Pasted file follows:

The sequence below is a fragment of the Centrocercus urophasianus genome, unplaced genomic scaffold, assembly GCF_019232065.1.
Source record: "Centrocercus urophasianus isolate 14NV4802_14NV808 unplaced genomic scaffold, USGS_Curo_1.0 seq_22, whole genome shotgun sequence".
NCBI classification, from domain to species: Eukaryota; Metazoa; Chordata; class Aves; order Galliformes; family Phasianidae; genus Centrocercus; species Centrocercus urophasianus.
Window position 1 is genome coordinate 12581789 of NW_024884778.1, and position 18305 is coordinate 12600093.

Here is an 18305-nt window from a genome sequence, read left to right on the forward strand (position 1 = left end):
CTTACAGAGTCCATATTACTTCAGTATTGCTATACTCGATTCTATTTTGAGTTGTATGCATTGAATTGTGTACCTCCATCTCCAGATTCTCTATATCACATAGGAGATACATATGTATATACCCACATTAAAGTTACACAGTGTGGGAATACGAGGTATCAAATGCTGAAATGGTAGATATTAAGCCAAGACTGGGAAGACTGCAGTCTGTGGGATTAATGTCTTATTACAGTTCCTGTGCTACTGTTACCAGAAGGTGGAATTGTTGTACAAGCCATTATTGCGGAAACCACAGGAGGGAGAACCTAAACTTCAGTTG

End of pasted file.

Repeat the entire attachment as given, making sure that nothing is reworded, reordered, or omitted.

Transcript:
The sequence below is a fragment of the Centrocercus urophasianus genome, unplaced genomic scaffold, assembly GCF_019232065.1.
Source record: "Centrocercus urophasianus isolate 14NV4802_14NV808 unplaced genomic scaffold, USGS_Curo_1.0 seq_22, whole genome shotgun sequence".
NCBI classification, from domain to species: Eukaryota; Metazoa; Chordata; class Aves; order Galliformes; family Phasianidae; genus Centrocercus; species Centrocercus urophasianus.
Window position 1 is genome coordinate 12581789 of NW_024884778.1, and position 18305 is coordinate 12600093.

Here is an 18305-nt window from a genome sequence, read left to right on the forward strand (position 1 = left end):
CTTACAGAGTCCATATTACTTCAGTATTGCTATACTCGATTCTATTTTGAGTTGTATGCATTGAATTGTGTACCTCCATCTCCAGATTCTCTATATCACATAGGAGATACATATGTATATACCCACATTAAAGTTACACAGTGTGGGAATACGAGGTATCAAATGCTGAAATGGTAGATATTAAGCCAAGACTGGGAAGACTGCAGTCTGTGGGATTAATGTCTTATTACAGTTCCTGTGCTACTGTTACCAGAAGGTGGAATTGTTGTACAAGCCATTATTGCGGAAACCACAGGAGGGAGAACCTAAACTTCAGTTG